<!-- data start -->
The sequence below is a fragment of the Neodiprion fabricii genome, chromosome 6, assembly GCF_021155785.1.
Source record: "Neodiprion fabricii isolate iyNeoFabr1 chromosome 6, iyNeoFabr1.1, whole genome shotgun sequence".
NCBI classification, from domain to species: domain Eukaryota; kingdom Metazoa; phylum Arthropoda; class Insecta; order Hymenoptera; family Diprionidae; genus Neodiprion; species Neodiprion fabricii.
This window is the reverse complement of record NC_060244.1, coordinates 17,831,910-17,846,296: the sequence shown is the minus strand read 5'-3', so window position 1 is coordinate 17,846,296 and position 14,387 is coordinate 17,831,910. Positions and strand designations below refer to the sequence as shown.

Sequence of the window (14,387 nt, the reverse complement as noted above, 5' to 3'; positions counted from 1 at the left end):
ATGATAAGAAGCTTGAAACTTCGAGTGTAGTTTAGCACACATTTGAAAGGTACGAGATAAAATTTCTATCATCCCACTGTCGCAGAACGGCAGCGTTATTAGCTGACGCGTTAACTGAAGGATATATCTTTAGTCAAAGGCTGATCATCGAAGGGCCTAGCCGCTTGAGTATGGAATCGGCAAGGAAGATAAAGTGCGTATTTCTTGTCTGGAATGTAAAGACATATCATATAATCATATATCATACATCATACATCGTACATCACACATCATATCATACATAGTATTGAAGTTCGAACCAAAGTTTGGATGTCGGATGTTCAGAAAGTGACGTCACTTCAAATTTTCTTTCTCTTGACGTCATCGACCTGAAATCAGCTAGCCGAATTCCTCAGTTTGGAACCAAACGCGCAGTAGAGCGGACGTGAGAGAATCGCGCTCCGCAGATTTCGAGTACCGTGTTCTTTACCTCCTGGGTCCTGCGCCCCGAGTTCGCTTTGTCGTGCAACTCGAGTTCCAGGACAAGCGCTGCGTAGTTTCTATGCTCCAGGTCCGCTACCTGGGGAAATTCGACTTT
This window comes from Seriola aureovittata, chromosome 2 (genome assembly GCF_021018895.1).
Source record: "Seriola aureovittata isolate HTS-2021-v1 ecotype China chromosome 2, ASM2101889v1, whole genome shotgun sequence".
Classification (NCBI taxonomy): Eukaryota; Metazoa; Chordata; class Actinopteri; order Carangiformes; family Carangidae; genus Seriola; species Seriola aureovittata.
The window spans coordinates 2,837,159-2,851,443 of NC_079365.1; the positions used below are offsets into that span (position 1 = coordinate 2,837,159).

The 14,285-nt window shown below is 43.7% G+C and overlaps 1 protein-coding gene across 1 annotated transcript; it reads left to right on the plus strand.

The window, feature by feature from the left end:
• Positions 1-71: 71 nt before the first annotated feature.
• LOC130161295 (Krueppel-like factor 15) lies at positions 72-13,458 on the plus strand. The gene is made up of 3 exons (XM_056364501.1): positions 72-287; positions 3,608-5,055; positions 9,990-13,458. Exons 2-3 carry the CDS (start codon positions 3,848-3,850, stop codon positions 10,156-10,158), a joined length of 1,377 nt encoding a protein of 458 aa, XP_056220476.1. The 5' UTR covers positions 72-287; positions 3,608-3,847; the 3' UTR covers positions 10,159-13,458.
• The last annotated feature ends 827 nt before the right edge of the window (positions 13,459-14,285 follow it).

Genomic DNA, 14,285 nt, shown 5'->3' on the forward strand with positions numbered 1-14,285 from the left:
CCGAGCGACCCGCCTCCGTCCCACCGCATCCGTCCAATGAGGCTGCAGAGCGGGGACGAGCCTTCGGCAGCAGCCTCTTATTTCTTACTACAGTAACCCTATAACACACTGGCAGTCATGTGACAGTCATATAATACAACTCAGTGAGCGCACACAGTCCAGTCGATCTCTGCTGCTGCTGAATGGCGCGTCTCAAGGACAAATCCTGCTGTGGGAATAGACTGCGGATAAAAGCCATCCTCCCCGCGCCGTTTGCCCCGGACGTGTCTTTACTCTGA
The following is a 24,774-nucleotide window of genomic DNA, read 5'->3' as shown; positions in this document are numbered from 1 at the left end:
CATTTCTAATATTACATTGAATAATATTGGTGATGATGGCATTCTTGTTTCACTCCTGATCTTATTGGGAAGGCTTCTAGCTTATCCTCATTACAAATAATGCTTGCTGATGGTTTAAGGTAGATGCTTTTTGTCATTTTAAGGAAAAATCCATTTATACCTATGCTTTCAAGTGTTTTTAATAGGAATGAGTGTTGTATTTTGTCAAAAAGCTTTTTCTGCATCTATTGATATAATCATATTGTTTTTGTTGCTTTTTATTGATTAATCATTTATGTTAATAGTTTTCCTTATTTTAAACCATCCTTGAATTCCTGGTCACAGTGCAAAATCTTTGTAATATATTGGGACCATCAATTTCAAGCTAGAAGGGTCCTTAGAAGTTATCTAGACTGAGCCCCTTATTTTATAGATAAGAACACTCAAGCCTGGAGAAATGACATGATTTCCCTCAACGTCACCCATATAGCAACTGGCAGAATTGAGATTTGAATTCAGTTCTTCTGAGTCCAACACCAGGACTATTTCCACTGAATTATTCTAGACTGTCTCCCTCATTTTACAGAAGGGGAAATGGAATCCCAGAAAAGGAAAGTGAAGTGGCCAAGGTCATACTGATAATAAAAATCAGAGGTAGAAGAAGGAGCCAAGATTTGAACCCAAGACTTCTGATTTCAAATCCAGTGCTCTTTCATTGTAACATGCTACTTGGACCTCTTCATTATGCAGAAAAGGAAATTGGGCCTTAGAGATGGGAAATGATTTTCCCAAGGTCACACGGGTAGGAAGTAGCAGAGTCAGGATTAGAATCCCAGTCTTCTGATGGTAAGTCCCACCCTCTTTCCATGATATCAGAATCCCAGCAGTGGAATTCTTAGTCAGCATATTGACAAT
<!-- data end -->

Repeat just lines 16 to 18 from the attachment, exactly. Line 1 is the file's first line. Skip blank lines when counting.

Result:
Genomic DNA, 14,285 nt, shown 5'->3' on the forward strand with positions numbered 1-14,285 from the left:
CCGAGCGACCCGCCTCCGTCCCACCGCATCCGTCCAATGAGGCTGCAGAGCGGGGACGAGCCTTCGGCAGCAGCCTCTTATTTCTTACTACAGTAACCCTATAACACACTGGCAGTCATGTGACAGTCATATAATACAACTCAGTGAGCGCACACAGTCCAGTCGATCTCTGCTGCTGCTGAATGGCGCGTCTCAAGGACAAATCCTGCTGTGGGAATAGACTGCGGATAAAAGCCATCCTCCCCGCGCCGTTTGCCCCGGACGTGTCTTTACTCTGA
The following is a 24,774-nucleotide window of genomic DNA, read 5'->3' as shown; positions in this document are numbered from 1 at the left end: